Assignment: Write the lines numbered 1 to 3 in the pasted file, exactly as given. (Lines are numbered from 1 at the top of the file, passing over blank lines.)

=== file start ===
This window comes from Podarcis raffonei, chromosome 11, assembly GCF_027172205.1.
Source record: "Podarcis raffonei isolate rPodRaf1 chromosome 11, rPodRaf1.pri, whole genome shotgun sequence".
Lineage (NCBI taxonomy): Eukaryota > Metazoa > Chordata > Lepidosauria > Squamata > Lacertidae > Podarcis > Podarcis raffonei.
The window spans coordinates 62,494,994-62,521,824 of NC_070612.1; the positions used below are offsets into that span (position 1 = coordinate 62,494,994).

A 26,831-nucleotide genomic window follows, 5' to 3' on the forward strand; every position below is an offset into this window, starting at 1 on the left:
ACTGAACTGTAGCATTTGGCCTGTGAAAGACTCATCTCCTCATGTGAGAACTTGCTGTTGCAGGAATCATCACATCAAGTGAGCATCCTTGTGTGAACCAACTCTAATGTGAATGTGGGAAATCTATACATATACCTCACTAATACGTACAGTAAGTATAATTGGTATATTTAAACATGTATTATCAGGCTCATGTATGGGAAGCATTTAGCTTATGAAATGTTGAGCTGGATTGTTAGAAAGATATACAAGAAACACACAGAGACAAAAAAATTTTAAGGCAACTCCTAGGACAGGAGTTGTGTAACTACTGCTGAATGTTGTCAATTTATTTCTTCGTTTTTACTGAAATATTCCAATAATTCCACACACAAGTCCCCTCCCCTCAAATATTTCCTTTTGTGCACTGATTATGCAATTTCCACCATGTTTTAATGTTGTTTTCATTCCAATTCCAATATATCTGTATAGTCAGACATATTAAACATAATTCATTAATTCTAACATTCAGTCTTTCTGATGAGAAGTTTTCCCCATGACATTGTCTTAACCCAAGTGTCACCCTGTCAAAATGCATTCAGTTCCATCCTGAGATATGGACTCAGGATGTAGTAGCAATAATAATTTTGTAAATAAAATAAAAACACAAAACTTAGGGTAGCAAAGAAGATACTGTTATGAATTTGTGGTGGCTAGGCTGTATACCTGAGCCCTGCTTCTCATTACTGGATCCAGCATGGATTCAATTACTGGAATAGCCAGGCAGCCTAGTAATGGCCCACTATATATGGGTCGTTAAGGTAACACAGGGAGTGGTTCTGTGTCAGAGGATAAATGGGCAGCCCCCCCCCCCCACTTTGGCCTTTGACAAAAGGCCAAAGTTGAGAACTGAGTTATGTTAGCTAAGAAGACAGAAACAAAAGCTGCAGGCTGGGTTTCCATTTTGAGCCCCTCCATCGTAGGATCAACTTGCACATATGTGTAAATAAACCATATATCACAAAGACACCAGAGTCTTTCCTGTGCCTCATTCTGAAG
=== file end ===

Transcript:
This window comes from Podarcis raffonei, chromosome 11, assembly GCF_027172205.1.
Source record: "Podarcis raffonei isolate rPodRaf1 chromosome 11, rPodRaf1.pri, whole genome shotgun sequence".
Lineage (NCBI taxonomy): Eukaryota > Metazoa > Chordata > Lepidosauria > Squamata > Lacertidae > Podarcis > Podarcis raffonei.